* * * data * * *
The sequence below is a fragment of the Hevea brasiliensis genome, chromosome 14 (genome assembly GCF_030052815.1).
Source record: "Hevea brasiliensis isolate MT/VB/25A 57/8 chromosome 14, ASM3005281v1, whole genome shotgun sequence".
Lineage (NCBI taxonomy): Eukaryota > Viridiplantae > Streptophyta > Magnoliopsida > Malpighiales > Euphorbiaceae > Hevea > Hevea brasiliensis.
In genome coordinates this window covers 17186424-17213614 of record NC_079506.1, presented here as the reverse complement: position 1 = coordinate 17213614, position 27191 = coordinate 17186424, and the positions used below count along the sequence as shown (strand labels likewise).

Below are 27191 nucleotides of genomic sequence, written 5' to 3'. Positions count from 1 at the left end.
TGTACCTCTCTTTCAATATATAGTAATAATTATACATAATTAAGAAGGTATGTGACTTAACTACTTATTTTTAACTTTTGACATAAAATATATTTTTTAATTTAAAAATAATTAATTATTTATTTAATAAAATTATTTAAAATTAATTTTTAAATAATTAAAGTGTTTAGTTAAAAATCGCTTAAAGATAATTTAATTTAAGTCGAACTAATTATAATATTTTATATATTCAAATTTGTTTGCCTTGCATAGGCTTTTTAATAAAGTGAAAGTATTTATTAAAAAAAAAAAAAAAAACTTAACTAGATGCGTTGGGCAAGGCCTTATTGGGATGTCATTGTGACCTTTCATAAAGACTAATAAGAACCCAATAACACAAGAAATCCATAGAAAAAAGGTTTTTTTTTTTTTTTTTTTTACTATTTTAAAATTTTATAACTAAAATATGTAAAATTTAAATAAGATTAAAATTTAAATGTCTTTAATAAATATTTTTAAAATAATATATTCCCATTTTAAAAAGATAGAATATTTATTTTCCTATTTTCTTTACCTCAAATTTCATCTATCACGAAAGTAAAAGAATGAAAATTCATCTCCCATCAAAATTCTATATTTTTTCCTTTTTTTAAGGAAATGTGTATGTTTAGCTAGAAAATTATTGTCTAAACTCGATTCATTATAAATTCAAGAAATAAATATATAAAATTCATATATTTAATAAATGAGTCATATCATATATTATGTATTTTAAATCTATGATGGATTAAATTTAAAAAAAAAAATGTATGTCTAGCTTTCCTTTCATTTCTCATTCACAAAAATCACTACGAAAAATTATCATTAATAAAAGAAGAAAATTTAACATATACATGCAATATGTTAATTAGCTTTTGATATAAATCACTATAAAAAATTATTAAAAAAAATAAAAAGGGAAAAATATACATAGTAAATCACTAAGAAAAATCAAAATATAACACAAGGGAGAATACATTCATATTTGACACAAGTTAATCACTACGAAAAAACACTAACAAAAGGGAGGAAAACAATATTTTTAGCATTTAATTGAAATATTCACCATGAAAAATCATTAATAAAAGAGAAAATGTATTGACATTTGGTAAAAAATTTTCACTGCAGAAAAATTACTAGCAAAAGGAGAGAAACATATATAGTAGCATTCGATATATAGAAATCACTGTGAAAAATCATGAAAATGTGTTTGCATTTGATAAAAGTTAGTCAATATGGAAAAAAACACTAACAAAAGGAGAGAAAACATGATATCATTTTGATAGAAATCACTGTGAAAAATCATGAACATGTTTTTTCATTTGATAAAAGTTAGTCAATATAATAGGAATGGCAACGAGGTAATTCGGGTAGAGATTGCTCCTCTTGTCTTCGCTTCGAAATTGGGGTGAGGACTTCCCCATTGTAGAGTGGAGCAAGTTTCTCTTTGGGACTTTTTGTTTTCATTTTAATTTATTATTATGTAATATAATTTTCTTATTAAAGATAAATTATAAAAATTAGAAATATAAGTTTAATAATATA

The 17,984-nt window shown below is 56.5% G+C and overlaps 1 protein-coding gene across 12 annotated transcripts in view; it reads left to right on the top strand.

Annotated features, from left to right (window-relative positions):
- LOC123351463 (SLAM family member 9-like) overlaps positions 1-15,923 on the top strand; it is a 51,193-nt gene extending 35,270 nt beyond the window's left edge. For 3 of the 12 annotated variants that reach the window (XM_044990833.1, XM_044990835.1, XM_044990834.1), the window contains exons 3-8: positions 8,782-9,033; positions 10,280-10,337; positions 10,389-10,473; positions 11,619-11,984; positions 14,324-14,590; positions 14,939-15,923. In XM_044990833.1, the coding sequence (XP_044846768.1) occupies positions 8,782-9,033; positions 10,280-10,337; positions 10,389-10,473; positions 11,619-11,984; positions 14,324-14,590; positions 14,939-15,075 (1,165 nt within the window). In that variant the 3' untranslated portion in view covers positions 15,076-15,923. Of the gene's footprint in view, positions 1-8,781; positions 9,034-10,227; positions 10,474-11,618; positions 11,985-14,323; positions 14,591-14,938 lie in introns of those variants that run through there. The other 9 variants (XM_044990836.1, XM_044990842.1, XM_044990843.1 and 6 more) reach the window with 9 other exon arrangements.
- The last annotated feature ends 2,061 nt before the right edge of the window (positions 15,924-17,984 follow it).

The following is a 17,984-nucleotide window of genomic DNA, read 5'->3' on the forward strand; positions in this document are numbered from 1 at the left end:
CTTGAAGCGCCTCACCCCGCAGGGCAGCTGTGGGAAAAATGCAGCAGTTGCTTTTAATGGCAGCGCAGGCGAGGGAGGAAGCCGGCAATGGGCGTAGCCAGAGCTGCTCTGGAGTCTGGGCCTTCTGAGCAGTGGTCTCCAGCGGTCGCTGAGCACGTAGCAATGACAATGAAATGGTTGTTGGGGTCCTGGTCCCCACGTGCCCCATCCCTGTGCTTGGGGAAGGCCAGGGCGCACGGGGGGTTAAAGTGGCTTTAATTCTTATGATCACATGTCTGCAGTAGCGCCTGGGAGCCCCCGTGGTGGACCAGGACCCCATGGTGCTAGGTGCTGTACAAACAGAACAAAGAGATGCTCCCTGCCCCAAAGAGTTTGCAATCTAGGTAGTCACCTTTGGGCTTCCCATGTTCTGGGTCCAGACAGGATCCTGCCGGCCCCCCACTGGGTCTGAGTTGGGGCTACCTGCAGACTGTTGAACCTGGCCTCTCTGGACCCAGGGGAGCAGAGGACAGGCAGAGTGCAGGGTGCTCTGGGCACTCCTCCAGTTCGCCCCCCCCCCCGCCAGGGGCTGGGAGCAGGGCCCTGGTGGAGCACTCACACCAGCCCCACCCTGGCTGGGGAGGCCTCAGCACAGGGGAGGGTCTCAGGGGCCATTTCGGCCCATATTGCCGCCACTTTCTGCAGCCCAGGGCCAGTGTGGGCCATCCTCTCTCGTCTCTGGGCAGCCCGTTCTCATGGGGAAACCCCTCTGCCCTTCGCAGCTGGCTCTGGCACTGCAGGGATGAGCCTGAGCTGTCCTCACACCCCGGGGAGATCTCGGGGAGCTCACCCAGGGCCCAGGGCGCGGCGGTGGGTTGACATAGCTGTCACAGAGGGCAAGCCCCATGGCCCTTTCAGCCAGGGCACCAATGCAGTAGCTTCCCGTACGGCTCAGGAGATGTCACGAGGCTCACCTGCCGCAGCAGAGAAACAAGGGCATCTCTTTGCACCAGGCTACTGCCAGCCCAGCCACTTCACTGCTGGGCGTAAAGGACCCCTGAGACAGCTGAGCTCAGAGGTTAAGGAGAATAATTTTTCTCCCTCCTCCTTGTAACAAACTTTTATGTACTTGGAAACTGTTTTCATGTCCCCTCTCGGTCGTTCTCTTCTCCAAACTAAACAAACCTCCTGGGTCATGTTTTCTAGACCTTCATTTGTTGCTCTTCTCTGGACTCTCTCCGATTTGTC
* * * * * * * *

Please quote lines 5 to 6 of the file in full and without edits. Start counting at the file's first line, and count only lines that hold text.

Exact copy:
Below are 27191 nucleotides of genomic sequence, written 5' to 3'. Positions count from 1 at the left end.
TGTACCTCTCTTTCAATATATAGTAATAATTATACATAATTAAGAAGGTATGTGACTTAACTACTTATTTTTAACTTTTGACATAAAATATATTTTTTAATTTAAAAATAATTAATTATTTATTTAATAAAATTATTTAAAATTAATTTTTAAATAATTAAAGTGTTTAGTTAAAAATCGCTTAAAGATAATTTAATTTAAGTCGAACTAATTATAATATTTTATATATTCAAATTTGTTTGCCTTGCATAGGCTTTTTAATAAAGTGAAAGTATTTATTAAAAAAAAAAAAAAAAACTTAACTAGATGCGTTGGGCAAGGCCTTATTGGGATGTCATTGTGACCTTTCATAAAGACTAATAAGAACCCAATAACACAAGAAATCCATAGAAAAAAGGTTTTTTTTTTTTTTTTTTTTACTATTTTAAAATTTTATAACTAAAATATGTAAAATTTAAATAAGATTAAAATTTAAATGTCTTTAATAAATATTTTTAAAATAATATATTCCCATTTTAAAAAGATAGAATATTTATTTTCCTATTTTCTTTACCTCAAATTTCATCTATCACGAAAGTAAAAGAATGAAAATTCATCTCCCATCAAAATTCTATATTTTTTCCTTTTTTTAAGGAAATGTGTATGTTTAGCTAGAAAATTATTGTCTAAACTCGATTCATTATAAATTCAAGAAATAAATATATAAAATTCATATATTTAATAAATGAGTCATATCATATATTATGTATTTTAAATCTATGATGGATTAAATTTAAAAAAAAAAATGTATGTCTAGCTTTCCTTTCATTTCTCATTCACAAAAATCACTACGAAAAATTATCATTAATAAAAGAAGAAAATTTAACATATACATGCAATATGTTAATTAGCTTTTGATATAAATCACTATAAAAAATTATTAAAAAAAATAAAAAGGGAAAAATATACATAGTAAATCACTAAGAAAAATCAAAATATAACACAAGGGAGAATACATTCATATTTGACACAAGTTAATCACTACGAAAAAACACTAACAAAAGGGAGGAAAACAATATTTTTAGCATTTAATTGAAATATTCACCATGAAAAATCATTAATAAAAGAGAAAATGTATTGACATTTGGTAAAAAATTTTCACTGCAGAAAAATTACTAGCAAAAGGAGAGAAACATATATAGTAGCATTCGATATATAGAAATCACTGTGAAAAATCATGAAAATGTGTTTGCATTTGATAAAAGTTAGTCAATATGGAAAAAAACACTAACAAAAGGAGAGAAAACATGATATCATTTTGATAGAAATCACTGTGAAAAATCATGAACATGTTTTTTCATTTGATAAAAGTTAGTCAATATAATAGGAATGGCAACGAGGTAATTCGGGTAGAGATTGCTCCTCTTGTCTTCGCTTCGAAATTGGGGTGAGGACTTCCCCATTGTAGAGTGGAGCAAGTTTCTCTTTGGGACTTTTTGTTTTCATTTTAATTTATTATTATGTAATATAATTTTCTTATTAAAGATAAATTATAAAAATTAGAAATATAAGTTTAATAATATA